Sunday, August 17, 2008

Natural Colors

I have an odd affection for movies set in Los Angeles that share a similar visual style. Movies that aren't particularly flashy in their visuals, but which look like they're lit only by the natural rays of the Californian sun during the day and the suburban streetlights and smoggy glow in the evenings. Those made during the 1980s and early '90s like Dennis Hopper's Colors, Stephen Soderbergh's sex, lies and videotape and Robert Altman's Short Cuts and The Player all share this aesthetic, as do more recent LA-set films like Gurinda Chadha's underrated What's Cooking and Michael Radford's Dancing at the Blue Iguana. Even Michael Mann's Collateral, despite being a far glossier version of it, shares the look.

It's hard to describe, but they all share a common thread. They're lower budget and more independent films and they're all set in the contemporary. Studios such as Orion Pictures and pre-Disney Miramax produced films that all had it. At times, particularly on the '80s films, they look like they were filmed on film stock that other more prestigious and glamourous films wouldn't use because it's too cheap. I really do love it though, it adds a certain natural realness to it. I guess it helps that a lot of these movies are set outside of the typical pretty side of Los Angeles. The alleys, the strip clubs, the ghettos, the cheap apartment complexes that have communal pools and are populated by divorcees and shady characters. You won't see much of Rodeo Drive or Sunset Blvd in them. The directors and their cinematographers don't try and do anything flashy, they just do clean, effective and economical work. Having actually been to LA myself (however briefly), I can guarantee that it isn't not all luminescent sunbeam palm trees and beautiful panoramas, which is an image these movies do capture, but they do so with a more realistic, almost grimy way.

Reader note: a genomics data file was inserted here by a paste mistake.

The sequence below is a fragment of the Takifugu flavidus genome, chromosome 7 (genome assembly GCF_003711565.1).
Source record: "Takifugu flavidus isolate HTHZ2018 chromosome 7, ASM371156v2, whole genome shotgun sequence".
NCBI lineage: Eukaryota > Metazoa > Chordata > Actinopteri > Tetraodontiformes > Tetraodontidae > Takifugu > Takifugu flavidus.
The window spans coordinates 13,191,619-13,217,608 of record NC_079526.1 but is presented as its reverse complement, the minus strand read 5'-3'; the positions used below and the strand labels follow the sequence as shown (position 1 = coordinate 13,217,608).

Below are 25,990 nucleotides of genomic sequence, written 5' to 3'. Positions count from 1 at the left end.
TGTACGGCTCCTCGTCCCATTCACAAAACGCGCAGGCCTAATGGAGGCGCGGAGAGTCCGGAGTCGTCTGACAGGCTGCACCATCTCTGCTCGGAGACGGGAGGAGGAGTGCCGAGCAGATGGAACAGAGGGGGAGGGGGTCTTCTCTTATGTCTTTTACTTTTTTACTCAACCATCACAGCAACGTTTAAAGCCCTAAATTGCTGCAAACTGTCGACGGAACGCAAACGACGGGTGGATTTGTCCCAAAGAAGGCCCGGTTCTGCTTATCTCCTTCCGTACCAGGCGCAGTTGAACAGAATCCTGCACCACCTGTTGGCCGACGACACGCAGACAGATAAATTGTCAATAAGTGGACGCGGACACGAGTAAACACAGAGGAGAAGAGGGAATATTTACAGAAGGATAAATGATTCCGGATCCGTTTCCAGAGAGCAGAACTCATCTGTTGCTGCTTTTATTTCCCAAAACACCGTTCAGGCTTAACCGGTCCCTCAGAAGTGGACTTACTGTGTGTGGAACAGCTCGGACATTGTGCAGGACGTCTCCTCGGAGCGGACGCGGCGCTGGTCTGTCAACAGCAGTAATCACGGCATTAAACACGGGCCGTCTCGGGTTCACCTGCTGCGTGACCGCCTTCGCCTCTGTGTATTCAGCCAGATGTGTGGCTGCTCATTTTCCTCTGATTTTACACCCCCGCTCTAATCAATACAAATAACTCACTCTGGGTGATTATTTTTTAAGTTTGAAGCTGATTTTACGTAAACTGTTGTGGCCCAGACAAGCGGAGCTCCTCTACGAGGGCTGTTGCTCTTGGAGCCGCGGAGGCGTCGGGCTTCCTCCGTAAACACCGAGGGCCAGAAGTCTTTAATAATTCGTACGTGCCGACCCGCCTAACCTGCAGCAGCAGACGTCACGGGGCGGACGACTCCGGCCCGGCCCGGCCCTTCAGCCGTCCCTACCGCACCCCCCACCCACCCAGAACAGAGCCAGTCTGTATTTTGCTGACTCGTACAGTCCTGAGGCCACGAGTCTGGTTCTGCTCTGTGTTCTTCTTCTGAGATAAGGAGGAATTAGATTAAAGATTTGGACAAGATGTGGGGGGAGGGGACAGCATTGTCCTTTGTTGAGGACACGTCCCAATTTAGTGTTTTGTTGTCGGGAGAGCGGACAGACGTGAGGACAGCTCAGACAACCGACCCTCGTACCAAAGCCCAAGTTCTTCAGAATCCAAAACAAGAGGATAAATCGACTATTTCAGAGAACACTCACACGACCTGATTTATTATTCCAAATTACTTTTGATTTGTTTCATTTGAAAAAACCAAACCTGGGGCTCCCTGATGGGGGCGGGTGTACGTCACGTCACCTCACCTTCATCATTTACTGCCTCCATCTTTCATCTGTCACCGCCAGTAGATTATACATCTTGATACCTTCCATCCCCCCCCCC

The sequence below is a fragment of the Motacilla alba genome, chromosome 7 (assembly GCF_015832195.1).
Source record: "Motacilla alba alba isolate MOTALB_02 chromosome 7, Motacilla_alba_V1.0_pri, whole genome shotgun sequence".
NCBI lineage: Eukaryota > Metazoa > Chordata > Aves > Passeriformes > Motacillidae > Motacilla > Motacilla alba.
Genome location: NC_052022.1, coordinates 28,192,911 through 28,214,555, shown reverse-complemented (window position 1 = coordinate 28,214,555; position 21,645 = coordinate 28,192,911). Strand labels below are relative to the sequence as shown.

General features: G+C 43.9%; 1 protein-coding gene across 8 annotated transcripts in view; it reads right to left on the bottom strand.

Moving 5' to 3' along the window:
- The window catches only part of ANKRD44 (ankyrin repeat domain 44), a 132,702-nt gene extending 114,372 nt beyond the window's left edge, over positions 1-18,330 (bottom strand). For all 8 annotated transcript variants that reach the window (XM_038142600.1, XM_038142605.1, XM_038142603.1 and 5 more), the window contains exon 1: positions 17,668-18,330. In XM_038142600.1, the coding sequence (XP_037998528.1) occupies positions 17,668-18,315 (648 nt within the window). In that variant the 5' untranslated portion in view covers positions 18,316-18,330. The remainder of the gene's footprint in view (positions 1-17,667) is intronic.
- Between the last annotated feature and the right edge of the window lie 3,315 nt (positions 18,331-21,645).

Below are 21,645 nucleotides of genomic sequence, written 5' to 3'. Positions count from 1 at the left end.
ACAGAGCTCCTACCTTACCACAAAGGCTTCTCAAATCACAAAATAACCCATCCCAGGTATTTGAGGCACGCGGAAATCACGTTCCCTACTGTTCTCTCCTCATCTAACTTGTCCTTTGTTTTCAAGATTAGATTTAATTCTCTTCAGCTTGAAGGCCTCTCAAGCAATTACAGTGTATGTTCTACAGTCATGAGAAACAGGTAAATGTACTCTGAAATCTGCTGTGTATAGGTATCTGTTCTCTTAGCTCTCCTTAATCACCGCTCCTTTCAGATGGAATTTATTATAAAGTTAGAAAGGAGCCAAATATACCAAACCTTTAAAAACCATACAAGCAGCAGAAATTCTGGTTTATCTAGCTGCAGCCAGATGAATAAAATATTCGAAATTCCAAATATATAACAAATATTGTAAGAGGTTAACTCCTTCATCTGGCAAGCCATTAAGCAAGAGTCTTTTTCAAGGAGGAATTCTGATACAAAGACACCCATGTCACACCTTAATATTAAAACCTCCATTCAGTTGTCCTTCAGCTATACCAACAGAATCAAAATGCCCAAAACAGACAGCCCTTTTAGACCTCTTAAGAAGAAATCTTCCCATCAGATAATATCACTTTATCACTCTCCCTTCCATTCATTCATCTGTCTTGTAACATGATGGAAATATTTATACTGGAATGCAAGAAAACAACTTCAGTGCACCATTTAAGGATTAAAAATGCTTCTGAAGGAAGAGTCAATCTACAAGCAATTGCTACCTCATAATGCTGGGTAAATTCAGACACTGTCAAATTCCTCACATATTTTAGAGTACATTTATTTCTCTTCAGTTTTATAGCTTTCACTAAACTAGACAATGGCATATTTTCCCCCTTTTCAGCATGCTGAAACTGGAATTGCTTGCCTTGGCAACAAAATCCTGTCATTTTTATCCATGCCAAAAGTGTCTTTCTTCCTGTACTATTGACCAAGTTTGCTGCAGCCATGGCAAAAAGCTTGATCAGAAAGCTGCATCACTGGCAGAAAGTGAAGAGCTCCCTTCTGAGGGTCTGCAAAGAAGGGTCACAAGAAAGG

I bring this up because I finally got around to watching Colors this evening, which I've had on my DVR for over half a year (the network promos before it feature a Christmas theme! Yikes) and I thought it was great. Filmed in actual gang territories by Dennis Hopper, it has an even stronger sense of realism that the camera work I described earlier provides. Feels so authentic. It helps that the life Hopper was documenting hadn't been overrun, at the time, by all the things that make that culture so retched today. It has two great performances by Sean Penn and Robert Duvall and an ace soundtrack featuring an original score by legend Herbie Hancock, plus songs by Eric B & Rakin, Rick James, Salt n Pepa as well as the film's theme song "Colors" by Ice-T. I like to imagine that this song - which I had on iPod long before I saw the movie, bless ABC's Rage program for that - would have been Oscar fodder if the movie were released today. I've included the video below.

You don't know me, fool
You disown me, cool
I don't need your assistance, social persistance
Any problem I got I just put my fist in
My life is violent but violent is life
Peace is a dream, reality is a knife
My colors, my honour, my colors, my all
With my colors upon me one soldier stands tall
Tell me what have you left me, what have I got
Last night in cold blood my young brother got shot
My home got jacked
My mother's on crack
My sister can't work cause her arms show trax
Madness insanity live in profanity
Then some punk claimin' they understandin' me
Give me a break, what world do you live in
Death is my sect, guess my religion

Absolutely brilliant.


... said...